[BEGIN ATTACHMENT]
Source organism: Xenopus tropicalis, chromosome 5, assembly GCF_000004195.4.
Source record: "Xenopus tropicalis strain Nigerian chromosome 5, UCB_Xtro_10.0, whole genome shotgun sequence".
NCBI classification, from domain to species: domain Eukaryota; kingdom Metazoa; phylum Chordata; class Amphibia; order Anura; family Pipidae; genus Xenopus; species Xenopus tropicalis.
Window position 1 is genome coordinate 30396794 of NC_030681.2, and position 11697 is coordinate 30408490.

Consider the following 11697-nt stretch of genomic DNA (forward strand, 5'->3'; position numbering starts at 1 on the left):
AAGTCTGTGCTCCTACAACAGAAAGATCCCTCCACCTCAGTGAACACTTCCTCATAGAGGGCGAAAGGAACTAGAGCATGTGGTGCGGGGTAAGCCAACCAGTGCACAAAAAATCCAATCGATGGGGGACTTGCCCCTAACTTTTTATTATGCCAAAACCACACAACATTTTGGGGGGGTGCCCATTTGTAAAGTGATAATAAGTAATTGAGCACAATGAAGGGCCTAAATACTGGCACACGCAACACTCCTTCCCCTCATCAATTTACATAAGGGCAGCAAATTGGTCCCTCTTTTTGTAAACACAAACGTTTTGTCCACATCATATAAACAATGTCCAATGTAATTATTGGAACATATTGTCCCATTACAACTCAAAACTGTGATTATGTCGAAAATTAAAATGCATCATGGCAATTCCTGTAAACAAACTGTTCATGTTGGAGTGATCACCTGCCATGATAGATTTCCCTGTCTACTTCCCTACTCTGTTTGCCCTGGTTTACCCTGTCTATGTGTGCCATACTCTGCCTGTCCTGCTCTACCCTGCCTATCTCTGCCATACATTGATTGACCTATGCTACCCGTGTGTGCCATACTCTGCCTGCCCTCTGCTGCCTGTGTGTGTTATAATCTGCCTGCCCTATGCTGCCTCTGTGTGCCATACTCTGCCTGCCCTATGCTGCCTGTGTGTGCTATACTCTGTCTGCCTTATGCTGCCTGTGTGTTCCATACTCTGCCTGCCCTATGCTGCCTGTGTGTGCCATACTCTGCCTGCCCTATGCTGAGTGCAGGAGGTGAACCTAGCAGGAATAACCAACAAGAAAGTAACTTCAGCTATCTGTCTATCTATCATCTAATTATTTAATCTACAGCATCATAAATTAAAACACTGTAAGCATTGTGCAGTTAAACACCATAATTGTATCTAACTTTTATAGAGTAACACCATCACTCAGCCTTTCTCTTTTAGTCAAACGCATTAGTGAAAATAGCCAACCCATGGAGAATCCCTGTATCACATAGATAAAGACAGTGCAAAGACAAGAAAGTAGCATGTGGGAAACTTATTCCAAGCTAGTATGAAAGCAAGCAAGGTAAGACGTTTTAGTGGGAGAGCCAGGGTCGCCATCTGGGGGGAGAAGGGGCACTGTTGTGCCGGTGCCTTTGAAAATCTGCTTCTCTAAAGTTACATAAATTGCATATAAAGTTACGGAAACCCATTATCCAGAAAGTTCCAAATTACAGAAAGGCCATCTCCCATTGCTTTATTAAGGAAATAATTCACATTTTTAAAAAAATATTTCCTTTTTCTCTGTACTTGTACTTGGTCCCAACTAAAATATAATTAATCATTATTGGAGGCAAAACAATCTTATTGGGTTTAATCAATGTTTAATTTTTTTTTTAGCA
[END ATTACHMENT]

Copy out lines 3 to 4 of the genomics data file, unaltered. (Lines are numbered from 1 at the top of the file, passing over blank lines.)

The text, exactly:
NCBI classification, from domain to species: domain Eukaryota; kingdom Metazoa; phylum Chordata; class Amphibia; order Anura; family Pipidae; genus Xenopus; species Xenopus tropicalis.
Window position 1 is genome coordinate 30396794 of NC_030681.2, and position 11697 is coordinate 30408490.